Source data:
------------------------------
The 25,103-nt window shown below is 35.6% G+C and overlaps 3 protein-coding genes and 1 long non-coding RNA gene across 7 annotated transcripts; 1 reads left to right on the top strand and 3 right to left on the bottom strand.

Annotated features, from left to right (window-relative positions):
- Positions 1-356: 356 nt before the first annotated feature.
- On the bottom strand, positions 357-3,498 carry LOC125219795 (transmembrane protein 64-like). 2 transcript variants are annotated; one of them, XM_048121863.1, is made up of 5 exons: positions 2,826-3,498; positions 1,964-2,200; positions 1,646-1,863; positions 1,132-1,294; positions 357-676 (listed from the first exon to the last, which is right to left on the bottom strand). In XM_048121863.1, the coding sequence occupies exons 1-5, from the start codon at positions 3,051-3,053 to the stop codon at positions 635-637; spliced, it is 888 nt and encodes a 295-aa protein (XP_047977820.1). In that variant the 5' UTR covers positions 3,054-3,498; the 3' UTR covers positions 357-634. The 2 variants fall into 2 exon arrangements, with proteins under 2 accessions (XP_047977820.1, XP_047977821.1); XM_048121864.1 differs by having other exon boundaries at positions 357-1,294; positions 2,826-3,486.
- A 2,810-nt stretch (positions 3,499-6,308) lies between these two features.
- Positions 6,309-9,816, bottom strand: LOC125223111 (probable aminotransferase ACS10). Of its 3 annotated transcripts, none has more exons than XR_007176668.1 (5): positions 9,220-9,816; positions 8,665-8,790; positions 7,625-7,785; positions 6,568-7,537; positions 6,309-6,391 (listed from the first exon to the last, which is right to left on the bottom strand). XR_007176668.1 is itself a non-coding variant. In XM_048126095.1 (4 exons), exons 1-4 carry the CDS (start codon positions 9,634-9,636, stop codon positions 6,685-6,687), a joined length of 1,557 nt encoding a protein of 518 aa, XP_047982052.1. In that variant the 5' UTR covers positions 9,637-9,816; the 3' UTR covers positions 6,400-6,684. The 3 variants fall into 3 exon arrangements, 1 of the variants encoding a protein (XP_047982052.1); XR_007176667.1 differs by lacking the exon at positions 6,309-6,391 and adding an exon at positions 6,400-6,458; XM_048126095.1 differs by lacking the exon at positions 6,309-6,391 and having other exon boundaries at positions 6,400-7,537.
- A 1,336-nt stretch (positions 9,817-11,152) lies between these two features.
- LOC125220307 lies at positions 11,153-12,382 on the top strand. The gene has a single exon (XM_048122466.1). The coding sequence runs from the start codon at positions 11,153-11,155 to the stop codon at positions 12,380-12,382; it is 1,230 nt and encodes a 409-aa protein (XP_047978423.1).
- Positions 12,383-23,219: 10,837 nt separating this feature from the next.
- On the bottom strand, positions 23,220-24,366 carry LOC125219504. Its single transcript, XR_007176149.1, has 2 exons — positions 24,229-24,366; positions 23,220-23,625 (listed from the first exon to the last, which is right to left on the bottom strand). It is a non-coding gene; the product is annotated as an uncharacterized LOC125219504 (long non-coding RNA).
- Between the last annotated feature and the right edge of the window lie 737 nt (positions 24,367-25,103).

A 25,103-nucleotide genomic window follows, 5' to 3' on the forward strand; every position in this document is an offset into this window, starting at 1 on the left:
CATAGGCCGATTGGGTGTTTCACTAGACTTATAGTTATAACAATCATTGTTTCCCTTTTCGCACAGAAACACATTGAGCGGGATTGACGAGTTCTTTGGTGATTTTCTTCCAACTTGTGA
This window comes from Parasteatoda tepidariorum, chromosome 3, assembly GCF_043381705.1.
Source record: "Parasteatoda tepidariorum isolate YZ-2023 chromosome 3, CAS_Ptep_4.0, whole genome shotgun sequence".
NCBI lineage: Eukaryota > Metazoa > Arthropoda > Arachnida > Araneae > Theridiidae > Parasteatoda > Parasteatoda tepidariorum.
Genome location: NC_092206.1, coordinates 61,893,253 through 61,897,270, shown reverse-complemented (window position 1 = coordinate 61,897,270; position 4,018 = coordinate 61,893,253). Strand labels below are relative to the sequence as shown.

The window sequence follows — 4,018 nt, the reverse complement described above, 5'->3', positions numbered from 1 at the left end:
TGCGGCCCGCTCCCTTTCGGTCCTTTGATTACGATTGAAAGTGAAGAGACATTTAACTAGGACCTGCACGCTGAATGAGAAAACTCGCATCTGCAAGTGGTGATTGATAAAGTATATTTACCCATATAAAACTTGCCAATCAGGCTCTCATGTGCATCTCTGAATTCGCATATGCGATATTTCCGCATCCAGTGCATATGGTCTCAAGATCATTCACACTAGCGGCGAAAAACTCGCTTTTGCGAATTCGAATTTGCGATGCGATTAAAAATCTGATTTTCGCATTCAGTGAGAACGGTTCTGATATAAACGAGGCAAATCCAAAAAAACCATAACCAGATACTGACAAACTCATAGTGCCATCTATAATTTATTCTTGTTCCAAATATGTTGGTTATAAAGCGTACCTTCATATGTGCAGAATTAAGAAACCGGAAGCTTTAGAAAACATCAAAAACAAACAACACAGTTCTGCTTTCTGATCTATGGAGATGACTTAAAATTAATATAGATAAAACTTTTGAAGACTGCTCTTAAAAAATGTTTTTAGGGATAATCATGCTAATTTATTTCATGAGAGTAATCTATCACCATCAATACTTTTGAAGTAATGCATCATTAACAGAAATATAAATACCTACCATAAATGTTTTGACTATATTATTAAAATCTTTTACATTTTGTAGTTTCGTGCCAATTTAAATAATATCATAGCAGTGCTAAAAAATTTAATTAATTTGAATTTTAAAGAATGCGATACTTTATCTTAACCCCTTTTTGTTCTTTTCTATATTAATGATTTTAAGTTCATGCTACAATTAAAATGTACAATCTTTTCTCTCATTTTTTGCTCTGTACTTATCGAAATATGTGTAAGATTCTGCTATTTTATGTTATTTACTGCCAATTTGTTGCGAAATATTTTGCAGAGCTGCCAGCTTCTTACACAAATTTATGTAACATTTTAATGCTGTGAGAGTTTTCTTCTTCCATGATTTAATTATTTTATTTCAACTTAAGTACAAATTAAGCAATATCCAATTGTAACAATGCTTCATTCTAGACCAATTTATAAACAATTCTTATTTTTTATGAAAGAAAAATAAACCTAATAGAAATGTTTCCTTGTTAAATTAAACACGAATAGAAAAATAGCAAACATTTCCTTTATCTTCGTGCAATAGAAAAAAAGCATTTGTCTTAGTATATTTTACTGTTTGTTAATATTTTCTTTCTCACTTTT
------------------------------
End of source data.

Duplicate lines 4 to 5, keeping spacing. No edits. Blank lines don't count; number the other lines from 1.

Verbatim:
- On the bottom strand, positions 357-3,498 carry LOC125219795 (transmembrane protein 64-like). 2 transcript variants are annotated; one of them, XM_048121863.1, is made up of 5 exons: positions 2,826-3,498; positions 1,964-2,200; positions 1,646-1,863; positions 1,132-1,294; positions 357-676 (listed from the first exon to the last, which is right to left on the bottom strand). In XM_048121863.1, the coding sequence occupies exons 1-5, from the start codon at positions 3,051-3,053 to the stop codon at positions 635-637; spliced, it is 888 nt and encodes a 295-aa protein (XP_047977820.1). In that variant the 5' UTR covers positions 3,054-3,498; the 3' UTR covers positions 357-634. The 2 variants fall into 2 exon arrangements, with proteins under 2 accessions (XP_047977820.1, XP_047977821.1); XM_048121864.1 differs by having other exon boundaries at positions 357-1,294; positions 2,826-3,486.
- A 2,810-nt stretch (positions 3,499-6,308) lies between these two features.